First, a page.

XML Pages are perfect, as they are very easy to parse, like the following:
In code it would be as simple as looking for <temp_f> and reading the rest of the line, then removing the </temp_f> from the end of the line. (This is done as the temperature can be 1 to 3 digits in length).
<observation_time>Last Updated on May 7, 10:51 pm CDT</observation_time>
<observation_time_rfc822>Wed, 7 May 2008 22:51:00 -0500 CDT</observation_time_rfc822>
<temperature_string>49 F (9 C)</temperature_string>
<wind_string>From the Northeast at 15 Gusting to 23 MPH</wind_string>
<pressure_string>29.81" (1009.4 mb)</pressure_string>
<dewpoint_string>40 F (4 C)</dewpoint_string>
The problem with this site is quite clear though, this is the URL to that page:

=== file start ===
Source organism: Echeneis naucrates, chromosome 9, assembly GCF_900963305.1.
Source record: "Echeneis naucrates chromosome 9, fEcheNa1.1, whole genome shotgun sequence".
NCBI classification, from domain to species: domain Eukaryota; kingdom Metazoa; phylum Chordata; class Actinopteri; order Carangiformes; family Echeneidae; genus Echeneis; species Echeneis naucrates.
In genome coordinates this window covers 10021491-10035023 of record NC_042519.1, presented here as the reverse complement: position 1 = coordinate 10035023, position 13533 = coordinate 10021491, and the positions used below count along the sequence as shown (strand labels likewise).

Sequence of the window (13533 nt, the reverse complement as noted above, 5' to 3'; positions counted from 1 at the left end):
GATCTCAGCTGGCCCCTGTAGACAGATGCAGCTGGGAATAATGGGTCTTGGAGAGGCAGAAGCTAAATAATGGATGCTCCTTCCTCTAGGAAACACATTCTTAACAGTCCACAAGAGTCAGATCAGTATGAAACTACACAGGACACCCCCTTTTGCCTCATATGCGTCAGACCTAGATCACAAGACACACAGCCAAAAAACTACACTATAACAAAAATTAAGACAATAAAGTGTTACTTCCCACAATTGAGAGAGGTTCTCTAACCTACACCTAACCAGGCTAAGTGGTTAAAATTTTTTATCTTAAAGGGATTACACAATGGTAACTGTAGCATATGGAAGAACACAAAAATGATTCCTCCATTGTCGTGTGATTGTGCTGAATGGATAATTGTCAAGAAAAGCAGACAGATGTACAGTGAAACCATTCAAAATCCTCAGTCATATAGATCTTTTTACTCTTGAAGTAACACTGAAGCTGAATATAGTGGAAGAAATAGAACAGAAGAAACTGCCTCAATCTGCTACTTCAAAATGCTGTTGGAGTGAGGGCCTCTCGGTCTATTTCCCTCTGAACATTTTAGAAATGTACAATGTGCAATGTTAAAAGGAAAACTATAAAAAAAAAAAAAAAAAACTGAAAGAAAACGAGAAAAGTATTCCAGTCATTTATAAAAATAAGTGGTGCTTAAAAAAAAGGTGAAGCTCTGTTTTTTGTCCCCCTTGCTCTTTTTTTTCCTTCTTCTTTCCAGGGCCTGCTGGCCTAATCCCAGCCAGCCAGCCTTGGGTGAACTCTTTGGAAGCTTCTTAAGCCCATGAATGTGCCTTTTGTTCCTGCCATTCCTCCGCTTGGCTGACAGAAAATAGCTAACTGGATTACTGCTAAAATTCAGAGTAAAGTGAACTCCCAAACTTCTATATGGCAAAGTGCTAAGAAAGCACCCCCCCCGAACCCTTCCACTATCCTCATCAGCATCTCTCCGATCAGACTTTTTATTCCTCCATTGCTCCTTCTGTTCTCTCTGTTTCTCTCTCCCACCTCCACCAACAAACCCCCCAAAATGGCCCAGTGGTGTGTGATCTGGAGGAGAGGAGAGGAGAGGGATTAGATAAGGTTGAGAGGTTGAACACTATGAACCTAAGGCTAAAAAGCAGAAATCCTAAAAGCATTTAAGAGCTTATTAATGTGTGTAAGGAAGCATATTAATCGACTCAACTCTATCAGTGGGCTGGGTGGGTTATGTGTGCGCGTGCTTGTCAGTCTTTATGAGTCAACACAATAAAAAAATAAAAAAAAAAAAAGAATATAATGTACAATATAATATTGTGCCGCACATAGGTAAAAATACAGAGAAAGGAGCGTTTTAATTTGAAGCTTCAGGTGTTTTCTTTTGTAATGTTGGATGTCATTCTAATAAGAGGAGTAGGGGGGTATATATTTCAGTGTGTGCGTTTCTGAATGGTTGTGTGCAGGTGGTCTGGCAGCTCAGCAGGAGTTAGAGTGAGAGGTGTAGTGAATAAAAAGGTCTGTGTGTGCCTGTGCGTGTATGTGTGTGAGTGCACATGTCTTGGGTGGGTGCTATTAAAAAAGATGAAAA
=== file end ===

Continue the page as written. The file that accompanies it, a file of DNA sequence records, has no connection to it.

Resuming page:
Notice it uses a 4 digit airport code in the URL, not a zipcode or town name. A list of airport codes can be found here, but leave still another major problem. If you live in Chicago, in the example above, it will find the airport code, then can add the code for Chicago to the URL to get the info. The problem being if you live in one of the hundreds of suburbs of Chicago, then nothing will be found by the name of that suburb.
The bottom line being, the site needs to be able to pass a City and State to it, or be able to accept a zipcode. In the case of the zipcode, the Zips.dat file can return a town / city name, or if you look up a city / town in the zips.dat, you can get the city name as well.
The major problem with all this is it is strictly North America based, and will not work anywhere else.